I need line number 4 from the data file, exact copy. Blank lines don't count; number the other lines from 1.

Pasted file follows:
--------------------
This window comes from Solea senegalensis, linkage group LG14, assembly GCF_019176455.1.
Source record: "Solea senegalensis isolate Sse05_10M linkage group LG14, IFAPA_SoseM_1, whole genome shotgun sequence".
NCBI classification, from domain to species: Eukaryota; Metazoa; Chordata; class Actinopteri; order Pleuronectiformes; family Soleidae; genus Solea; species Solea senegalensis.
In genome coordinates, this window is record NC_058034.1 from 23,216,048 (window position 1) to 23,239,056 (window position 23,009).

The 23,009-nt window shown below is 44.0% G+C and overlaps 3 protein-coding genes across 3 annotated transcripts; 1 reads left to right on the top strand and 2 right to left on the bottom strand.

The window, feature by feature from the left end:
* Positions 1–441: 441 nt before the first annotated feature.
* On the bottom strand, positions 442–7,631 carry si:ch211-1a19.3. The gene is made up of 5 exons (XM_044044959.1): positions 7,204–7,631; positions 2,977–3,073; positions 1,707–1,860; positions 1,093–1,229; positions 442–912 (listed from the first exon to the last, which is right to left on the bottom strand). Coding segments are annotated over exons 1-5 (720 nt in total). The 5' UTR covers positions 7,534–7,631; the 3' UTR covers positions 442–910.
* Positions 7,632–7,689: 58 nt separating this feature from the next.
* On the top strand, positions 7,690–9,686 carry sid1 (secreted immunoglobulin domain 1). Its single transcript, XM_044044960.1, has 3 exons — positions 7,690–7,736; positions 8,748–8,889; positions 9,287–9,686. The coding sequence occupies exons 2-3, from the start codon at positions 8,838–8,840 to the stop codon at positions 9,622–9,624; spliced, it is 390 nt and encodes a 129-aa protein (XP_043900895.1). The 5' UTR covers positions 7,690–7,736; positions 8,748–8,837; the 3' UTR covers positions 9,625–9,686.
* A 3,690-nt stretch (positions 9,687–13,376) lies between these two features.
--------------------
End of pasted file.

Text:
In genome coordinates, this window is record NC_058034.1 from 23,216,048 (window position 1) to 23,239,056 (window position 23,009).